"Hi," he said, sounding exceedingly pleased with himself.

"Hello," she said. "If I find out that you are the one who spiked my drink, may God have mercy on your soul because I certainly won't." Or at least, that was what the part of her that existed in the non-drunkenness of tomorrow wanted to say, and likely would say as soon as it was back in control. What she actually said, however, was more along the lines of: "Hi. I think I'm drunk."

"I can see that," said the stars-that-pretended-to-be-teeth. His long horns blended in with the sky and made them hard to pick out, but she knew they were there. Anyone that could grin like that had to have horns.

"I say I think I'm drunk," she continued, "because I can't be entirely certain, as I've never been drunk before, though it does feel an awful lot like people describe it to be." He looked her up and down – an amusing gesture from her angle – then gave her a mock sympathetic look.

"You're drunk," he confirmed. "Sober people don't generally lie in the grass outside an inn looking bemused and overly-happy and annoyed all at the same time."

"All right then," she said, glad to have that, at least, clarified. "You wouldn't happen to know how I got drunk, would you?"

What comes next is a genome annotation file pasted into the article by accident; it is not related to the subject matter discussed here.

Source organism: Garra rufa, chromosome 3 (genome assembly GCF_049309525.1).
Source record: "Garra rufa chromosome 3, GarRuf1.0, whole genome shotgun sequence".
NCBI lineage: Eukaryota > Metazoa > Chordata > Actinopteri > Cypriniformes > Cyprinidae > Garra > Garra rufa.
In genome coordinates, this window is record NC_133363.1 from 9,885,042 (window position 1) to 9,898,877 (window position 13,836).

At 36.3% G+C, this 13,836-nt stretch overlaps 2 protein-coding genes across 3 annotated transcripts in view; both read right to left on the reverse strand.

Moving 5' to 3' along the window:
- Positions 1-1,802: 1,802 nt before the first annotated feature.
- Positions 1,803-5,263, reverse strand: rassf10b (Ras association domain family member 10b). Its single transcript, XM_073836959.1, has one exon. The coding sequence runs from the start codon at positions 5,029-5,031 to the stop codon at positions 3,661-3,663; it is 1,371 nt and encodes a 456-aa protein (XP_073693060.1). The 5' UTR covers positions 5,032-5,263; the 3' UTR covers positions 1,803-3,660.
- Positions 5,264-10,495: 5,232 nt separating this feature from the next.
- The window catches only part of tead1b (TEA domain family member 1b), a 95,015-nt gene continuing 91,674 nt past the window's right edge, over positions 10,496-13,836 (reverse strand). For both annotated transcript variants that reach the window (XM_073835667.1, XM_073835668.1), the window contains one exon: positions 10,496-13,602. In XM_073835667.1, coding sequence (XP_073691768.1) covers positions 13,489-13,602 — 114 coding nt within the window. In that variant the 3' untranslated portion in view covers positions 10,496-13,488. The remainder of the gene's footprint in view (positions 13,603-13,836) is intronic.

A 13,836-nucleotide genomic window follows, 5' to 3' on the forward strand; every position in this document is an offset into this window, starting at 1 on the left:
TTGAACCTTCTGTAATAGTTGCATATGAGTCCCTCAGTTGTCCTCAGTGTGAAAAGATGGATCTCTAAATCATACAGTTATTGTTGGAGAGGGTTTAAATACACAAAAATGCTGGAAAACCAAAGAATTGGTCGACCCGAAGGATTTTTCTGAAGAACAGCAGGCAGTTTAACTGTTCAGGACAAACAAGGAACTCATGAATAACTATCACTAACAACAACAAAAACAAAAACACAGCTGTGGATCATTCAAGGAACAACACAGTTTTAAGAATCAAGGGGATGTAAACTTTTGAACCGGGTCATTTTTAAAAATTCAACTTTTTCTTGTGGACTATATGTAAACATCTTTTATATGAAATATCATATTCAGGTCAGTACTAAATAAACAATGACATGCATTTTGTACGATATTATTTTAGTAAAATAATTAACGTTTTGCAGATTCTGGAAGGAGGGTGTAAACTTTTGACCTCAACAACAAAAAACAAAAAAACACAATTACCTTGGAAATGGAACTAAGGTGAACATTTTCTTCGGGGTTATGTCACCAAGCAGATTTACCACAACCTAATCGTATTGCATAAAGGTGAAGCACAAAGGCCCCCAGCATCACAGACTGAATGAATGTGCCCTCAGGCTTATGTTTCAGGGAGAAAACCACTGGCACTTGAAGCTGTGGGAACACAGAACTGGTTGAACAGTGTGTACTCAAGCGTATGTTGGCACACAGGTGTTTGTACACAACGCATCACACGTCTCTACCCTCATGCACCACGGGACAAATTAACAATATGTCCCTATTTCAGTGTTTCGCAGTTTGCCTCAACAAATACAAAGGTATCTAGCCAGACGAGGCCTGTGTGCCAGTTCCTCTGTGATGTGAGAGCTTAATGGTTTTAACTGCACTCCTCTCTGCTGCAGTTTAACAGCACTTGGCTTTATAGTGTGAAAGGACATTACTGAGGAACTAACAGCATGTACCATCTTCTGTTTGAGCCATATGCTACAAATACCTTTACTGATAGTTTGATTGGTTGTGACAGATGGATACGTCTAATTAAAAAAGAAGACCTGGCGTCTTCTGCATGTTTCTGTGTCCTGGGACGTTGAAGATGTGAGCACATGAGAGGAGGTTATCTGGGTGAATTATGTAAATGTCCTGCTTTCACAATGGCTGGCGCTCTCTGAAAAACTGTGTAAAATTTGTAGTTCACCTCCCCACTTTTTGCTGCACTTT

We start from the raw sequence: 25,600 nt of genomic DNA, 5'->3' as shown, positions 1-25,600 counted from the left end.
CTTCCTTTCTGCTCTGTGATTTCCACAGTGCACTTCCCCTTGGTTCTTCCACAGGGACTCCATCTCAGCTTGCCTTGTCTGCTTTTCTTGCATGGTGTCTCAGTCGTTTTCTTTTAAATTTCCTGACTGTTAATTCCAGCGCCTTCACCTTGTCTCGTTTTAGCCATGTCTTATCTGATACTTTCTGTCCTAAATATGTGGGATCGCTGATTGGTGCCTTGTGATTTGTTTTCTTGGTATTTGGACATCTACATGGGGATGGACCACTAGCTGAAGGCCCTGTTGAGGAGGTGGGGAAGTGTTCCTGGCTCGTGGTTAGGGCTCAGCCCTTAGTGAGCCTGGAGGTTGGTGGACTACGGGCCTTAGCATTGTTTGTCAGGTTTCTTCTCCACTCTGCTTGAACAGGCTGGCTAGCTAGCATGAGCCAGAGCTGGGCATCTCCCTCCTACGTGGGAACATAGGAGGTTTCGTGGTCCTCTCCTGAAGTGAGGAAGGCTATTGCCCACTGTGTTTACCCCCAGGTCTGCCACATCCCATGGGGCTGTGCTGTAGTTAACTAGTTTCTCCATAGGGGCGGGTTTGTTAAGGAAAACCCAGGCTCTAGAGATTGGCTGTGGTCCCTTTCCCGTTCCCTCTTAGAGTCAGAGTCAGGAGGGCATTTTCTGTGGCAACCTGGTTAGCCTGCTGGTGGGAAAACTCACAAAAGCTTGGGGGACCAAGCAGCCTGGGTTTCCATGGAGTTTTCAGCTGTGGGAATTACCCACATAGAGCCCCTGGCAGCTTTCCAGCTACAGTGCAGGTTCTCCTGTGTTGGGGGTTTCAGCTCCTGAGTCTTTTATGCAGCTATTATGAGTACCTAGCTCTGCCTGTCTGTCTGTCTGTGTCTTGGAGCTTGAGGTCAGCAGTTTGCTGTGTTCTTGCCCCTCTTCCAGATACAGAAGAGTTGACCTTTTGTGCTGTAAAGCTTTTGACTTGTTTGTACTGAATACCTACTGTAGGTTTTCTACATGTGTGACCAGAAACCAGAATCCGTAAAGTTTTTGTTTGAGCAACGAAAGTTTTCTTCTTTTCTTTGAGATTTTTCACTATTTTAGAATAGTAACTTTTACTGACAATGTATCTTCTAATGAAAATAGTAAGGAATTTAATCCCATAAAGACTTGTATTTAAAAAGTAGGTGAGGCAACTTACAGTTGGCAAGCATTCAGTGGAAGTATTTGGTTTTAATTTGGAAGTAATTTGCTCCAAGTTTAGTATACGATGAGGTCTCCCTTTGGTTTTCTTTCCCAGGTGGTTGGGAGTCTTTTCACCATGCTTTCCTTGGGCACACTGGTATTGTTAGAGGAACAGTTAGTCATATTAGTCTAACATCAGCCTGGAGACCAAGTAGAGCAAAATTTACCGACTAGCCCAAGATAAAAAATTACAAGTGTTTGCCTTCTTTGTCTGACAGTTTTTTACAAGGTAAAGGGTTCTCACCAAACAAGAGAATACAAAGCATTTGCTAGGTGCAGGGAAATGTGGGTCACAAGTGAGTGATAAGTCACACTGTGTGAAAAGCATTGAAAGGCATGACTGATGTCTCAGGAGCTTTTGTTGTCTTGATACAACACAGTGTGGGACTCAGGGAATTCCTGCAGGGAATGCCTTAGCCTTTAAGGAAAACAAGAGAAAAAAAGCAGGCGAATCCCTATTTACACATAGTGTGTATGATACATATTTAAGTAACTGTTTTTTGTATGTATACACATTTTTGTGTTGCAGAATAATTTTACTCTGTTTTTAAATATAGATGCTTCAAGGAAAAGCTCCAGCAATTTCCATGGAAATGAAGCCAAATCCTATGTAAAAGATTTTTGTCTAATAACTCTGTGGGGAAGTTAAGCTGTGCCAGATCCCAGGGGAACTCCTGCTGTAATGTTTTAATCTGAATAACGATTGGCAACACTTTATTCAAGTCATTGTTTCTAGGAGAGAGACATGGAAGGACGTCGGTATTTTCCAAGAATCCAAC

"I would imagine you had a drink," he said, flashing those stars at her as though he thought he was charming. She wished, briefly, that she wasn't quite as charmed as she was. "That's generally how people get drunk, you know. Drinking."

"I don't drink," she said.

"Oh of course not," he said. "That's why you're out here, half-conscious and smelling like alcohol."

"I don't smell like alcohol."

"Just a little," he said. "It's on your breath. Which is normally very minty-fresh, like the rest of you."

"It is unfair," she tried to tell him, "to attempt to engage me in a battle of the wits when I am having a hard enough time resisting the urge to slur. I would appreciate it if you would remove your face from the sky, as I was having a grand time watching it spin." What she managed was more like: "You smell like brimstone… a little. Just a little. Just sometimes, when you're … when you're being particularly awful."

"I'm impressed," he responded, pulling his face from the sky and making her dizzy. "Not many drunks could pull off the word particularly."

"I'm drunk, not a drunk," she said as he dropped into a seated position beside her. She turned her face to him and was amused to notice that he seemed to spin as well. "I don't … I don't get drunk." He rested his elbow on his knee and his cheek in the palm of his hand and quirked an eyebrow at her.

"Well, for a first timer you've certainly done a fantastic job of it," he noted.

"Why aren't you drunk?" She demanded suddenly, arbitrarily offended that she was reduced to slurring at the tiefling while he continued to use precise, crisp sentences and words. It was supposed to be the other way around. It was always the other way around. He flashed her his stars again.

"Some of us can hold our liquor," he said quaintly. "You need to practice." She frowned at him, furrowing her eyebrows.